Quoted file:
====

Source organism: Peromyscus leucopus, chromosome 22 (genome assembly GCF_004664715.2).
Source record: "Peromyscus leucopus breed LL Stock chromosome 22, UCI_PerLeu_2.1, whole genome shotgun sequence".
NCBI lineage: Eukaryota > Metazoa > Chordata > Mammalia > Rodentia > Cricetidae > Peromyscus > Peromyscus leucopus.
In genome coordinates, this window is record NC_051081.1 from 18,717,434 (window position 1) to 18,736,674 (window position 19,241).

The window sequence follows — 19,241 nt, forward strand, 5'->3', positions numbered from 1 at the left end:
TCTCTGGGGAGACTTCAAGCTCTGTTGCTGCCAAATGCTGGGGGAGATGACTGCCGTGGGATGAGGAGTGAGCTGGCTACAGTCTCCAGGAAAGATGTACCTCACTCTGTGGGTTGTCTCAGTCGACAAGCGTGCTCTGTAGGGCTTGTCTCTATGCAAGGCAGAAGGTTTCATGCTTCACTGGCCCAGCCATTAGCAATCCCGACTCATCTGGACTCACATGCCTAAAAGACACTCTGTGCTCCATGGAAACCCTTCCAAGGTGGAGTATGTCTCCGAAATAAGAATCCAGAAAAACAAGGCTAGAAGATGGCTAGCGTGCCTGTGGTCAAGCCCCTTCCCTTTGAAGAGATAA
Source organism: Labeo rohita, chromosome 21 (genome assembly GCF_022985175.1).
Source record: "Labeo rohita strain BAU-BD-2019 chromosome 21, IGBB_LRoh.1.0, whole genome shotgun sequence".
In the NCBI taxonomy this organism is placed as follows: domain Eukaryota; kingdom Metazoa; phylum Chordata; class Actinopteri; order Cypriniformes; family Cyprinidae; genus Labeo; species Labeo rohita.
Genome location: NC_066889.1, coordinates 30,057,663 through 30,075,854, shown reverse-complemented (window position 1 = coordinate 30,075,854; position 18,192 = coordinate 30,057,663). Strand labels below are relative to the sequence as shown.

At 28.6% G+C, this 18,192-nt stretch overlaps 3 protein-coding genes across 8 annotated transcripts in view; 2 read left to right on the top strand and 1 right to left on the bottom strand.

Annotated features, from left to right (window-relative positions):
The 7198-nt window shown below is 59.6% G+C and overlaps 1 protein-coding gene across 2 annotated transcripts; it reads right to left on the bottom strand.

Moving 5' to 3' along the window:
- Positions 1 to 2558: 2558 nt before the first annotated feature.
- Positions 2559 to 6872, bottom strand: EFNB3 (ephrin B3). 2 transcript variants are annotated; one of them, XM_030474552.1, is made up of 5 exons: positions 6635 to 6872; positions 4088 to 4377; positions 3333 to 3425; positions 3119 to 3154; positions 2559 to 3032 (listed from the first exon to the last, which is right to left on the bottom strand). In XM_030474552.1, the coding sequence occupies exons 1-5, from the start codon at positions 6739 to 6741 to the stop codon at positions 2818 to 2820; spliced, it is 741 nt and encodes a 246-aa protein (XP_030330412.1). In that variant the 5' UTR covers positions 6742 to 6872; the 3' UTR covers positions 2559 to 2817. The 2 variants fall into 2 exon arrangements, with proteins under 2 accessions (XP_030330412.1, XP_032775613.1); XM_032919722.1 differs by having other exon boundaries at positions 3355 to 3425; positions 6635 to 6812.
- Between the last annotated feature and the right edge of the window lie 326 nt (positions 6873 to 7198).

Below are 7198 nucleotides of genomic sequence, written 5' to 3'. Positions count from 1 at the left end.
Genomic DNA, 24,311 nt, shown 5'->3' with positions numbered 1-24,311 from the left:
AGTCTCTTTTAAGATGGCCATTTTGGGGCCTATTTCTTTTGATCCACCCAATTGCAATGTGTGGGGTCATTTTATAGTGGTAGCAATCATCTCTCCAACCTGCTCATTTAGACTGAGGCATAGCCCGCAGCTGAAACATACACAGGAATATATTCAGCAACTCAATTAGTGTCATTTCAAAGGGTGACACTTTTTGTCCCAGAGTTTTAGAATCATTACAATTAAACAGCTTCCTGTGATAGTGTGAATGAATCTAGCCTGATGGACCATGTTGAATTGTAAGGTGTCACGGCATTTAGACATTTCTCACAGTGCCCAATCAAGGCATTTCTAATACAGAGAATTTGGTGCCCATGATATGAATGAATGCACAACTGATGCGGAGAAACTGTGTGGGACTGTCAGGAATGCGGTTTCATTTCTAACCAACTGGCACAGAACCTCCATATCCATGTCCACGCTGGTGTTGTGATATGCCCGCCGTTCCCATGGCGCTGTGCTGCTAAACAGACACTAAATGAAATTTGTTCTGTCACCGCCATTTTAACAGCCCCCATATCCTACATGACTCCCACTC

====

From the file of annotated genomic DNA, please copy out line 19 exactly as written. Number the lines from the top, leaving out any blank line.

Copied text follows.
Genomic DNA, 24,311 nt, shown 5'->3' with positions numbered 1-24,311 from the left: